Privacy challenged in past, present and future: a multi-disciplinary approach
Online summer course at the Faculty of Theology, 9 August - 20 August 2021
Due to the COVID-19 situation the course will be taught in a digital format.
This course is part of IARU.
Credits: 7.5 ECTS
For course overview and presentation of teachers - follow link to Centre for Privacy Studies
Everybody agrees that privacy is essential, but no authoritative definition exists. Notions of privacy and private concern the confrontation between the individual and his or her surroundings and the boundaries drawn in this context. Recent technological innovations have incited a general concern with privacy, but also narrowed our understanding. We associate privacy with data protection and consider it as a value that is relevant only for our age.
Privacy, however, has deep historical roots. When we study privacy across the gap between past and present, we gain a better sense of the rich and complex implications of the evasive term ‘private’ which is the opposite not only of ‘public’, but also of ‘professional’, ‘common’ and ‘evident’. A multi-perspectival view shows how notions of privacy past and present shape and are shaped by a broad range of societal factors.
This course will take a multidisciplinary approach to privacy past and present. The course will introduce the students to a broad array of approaches and analytical skills. It will teach them to examine how delineations of privacy permeate widely different dimensions of Western culture, while opening a view towards a global perspective and discussing if, where and how privacy can be protected in the future. Bridging the gap between past and present, the course introduces a new approach both to historical studies and to studies of contemporary culture and society.
Among the topics treated in the course are:
- Privacy and surveillance: from early modern Quartermasters to the tracking of digital footprints
- Privacy and citizen archives: from parish registers to DNA-registers
- Privacy in society: from potential societal threat to human right
- Privacy and the self: subjectivity past and present
- Architectural framing of private space: from communal alcoves to glass facades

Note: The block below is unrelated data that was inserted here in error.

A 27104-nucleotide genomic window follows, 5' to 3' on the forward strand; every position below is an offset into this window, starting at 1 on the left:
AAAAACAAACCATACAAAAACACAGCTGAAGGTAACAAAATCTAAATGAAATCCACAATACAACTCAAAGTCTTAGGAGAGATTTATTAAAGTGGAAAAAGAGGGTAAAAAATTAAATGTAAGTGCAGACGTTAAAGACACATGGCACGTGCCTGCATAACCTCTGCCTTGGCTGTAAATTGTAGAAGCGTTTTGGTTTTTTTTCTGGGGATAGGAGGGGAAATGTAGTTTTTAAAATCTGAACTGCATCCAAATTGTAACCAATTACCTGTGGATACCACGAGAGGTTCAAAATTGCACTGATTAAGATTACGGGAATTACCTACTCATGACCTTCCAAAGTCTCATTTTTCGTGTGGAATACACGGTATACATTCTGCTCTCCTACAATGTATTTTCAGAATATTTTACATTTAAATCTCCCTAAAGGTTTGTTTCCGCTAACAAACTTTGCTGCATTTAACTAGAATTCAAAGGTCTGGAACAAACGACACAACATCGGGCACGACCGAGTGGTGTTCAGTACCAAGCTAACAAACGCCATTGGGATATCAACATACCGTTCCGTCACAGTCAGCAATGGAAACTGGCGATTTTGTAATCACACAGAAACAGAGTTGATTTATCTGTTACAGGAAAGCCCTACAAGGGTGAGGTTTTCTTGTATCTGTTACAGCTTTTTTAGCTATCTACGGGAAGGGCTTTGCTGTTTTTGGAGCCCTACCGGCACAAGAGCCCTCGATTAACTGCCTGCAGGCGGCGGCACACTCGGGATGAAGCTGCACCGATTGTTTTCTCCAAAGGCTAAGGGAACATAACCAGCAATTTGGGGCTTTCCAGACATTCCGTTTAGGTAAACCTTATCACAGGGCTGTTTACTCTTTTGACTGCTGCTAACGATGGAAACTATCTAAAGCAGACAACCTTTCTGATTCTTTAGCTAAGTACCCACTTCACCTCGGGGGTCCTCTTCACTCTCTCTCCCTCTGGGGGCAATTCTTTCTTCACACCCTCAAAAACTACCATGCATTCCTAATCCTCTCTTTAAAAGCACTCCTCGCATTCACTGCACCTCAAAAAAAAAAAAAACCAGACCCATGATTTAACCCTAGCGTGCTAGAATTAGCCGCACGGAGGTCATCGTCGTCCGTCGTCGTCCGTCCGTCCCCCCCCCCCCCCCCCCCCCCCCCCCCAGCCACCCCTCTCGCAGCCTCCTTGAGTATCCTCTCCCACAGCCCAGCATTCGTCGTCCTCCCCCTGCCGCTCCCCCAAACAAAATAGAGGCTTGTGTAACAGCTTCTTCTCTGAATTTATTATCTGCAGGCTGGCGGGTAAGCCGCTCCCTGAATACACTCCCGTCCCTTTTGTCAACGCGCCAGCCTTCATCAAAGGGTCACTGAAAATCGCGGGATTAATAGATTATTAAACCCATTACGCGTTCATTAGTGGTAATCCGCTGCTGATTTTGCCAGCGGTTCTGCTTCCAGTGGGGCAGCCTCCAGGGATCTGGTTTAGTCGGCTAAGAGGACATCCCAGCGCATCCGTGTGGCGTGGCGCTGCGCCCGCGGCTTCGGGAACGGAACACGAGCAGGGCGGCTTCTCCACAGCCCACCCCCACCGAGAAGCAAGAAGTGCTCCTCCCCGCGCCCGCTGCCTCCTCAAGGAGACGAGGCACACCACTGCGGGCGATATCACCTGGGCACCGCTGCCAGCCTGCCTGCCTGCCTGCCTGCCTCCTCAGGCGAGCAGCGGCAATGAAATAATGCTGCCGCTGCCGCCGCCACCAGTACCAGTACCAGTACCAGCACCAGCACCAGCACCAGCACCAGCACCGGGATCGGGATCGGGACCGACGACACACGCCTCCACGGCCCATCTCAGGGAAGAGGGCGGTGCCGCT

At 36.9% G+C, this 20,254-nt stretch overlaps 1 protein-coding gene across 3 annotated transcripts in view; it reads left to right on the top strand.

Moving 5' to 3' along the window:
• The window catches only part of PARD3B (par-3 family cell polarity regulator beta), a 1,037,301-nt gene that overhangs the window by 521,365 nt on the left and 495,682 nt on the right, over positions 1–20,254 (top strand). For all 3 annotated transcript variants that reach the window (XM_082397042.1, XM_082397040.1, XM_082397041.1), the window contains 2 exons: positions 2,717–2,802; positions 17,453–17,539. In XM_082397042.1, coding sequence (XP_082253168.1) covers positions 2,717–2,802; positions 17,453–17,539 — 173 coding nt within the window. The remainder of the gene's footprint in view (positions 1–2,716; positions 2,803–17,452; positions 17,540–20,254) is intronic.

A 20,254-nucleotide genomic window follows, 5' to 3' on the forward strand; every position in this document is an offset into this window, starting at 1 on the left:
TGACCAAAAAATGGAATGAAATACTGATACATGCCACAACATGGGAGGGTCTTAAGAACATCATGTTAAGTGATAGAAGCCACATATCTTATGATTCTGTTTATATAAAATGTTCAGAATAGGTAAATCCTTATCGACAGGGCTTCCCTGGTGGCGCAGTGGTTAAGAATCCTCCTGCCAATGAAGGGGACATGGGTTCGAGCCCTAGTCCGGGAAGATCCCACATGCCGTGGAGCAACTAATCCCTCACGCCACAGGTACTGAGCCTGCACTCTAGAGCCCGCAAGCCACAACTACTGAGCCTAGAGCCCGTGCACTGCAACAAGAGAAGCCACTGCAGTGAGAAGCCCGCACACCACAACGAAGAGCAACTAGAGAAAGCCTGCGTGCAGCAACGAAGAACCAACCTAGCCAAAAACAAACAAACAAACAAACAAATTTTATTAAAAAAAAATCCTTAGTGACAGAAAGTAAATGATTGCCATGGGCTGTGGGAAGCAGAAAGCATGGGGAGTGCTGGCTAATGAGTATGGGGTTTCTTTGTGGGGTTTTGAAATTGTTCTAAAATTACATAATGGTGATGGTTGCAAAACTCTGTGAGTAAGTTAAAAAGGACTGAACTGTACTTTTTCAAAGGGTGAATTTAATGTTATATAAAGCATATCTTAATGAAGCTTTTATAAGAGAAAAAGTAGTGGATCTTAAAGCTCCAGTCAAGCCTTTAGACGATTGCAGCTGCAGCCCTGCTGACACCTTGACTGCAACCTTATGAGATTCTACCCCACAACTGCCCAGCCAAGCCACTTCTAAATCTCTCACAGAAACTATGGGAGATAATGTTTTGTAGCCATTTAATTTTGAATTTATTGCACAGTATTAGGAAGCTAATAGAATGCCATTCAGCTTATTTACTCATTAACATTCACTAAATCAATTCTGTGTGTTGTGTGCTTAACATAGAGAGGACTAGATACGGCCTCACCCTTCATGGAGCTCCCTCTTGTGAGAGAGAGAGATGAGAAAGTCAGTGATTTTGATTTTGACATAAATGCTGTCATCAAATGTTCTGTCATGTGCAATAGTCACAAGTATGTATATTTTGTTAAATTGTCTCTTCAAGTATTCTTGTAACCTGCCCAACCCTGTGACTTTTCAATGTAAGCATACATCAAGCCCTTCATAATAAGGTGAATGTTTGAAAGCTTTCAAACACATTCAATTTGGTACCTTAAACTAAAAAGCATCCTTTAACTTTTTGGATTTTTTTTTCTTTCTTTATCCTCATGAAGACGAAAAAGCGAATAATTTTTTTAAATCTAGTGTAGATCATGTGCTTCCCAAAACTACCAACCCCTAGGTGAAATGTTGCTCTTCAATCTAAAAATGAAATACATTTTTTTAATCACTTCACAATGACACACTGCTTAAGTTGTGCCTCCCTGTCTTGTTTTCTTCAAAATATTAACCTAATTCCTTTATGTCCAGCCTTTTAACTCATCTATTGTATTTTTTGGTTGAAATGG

- Politics and diplomacy between public and private: from princely mirrors to tweeting presidents
- Representing privacy: art, theater, literature
The students’ different backgrounds will be used as the point of departure for a global perspective on privacy.
Classes include lectures, discussions and group work. After completion of the course, the students will have learned analytical skills suited to a broad range of materials; have been trained to work across different periods and societal contexts; and, finally, have experienced an open and inquisitive scholarly atmosphere.
Chartier, Roger with Philippe Ariès and Georges Duby (eds), A History of Private Life, Volume III: Passions of the Renaissance (Harvard; Belknap Press, 1989)
Rössler, Beate, The Value of Privacy (Cambridge: Polity Press, 2014)
Sloot, Bart van der and Aviva de Groot (eds), The Handbook of Privacy Studies: An Interdisciplinary Introduction (Amsterdam: Amsterdam University Press, 2018)
No field trip in 2021 due to the COVID-19 situation
Canal tour by boat/walking; Holmen and Christianshavn; Copenhagen private architecture past and present; Privacy at Hirschsprung’s Samling.
The course aims at students interested in history, literature, media and communications, art history, law, philosophy, religion, theology, architecture and social science, though all disciplines are welcome. This course is open to 3rd and 4th year undergraduate students as well as first year graduate students. You must have completed 120 ECTS points before the summer course begins.
The assessment is based on two parts:
Course participation: Active class attendance (75% attendance). Active course participation is a prerequisite for writing the exam paper.
Undergraduate requirements: Familiarity with a reading list (primary and secondary literature) of 600 - 750 pages. A written paper of 16,800 – 21,600 characters approx. 7-9 pages (formally, 2400 characters per page, including spaces), based on 250-300 pages of primary literature.
Master requirements: Familiarity with a reading list (primary and secondary literature) of 600 - 750 pages. A written paper of 19,200 – 24,000 characters approx. 8-10 pages (formally, 2400 characters per page, including spaces), based on 450-600 pages of primary literature.
Assessment: Danish 7-point grading scale and ECTS letter grading scale.
Final Paper due 15 September.
Application and tuition fees
Experiences of the course
This course was first offered in the summer 2019. Read our feature about the first run of the course published September 2019:
Application and tuition fees
Application deadlines are 1 April and 1 June
Faculty of Theology, Karen Blixens Plads 16, 2300 Copenhagen S, Denmark.